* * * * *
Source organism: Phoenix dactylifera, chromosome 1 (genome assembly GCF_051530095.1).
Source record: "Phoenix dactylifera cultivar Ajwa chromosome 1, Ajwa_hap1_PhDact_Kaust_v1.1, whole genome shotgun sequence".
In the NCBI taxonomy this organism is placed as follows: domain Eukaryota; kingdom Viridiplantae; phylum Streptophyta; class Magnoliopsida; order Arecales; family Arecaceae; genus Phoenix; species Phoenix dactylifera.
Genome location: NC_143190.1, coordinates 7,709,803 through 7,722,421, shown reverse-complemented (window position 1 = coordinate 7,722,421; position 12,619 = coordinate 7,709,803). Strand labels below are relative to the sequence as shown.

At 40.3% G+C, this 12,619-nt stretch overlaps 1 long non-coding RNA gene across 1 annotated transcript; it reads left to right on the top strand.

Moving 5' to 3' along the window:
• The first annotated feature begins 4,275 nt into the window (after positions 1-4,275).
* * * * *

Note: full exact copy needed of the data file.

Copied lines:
Source organism: Phoenix dactylifera, chromosome 1 (genome assembly GCF_051530095.1).
Source record: "Phoenix dactylifera cultivar Ajwa chromosome 1, Ajwa_hap1_PhDact_Kaust_v1.1, whole genome shotgun sequence".
In the NCBI taxonomy this organism is placed as follows: domain Eukaryota; kingdom Viridiplantae; phylum Streptophyta; class Magnoliopsida; order Arecales; family Arecaceae; genus Phoenix; species Phoenix dactylifera.
Genome location: NC_143190.1, coordinates 7,709,803 through 7,722,421, shown reverse-complemented (window position 1 = coordinate 7,722,421; position 12,619 = coordinate 7,709,803). Strand labels below are relative to the sequence as shown.

At 40.3% G+C, this 12,619-nt stretch overlaps 1 long non-coding RNA gene across 1 annotated transcript; it reads left to right on the top strand.

Moving 5' to 3' along the window:
• The first annotated feature begins 4,275 nt into the window (after positions 1-4,275).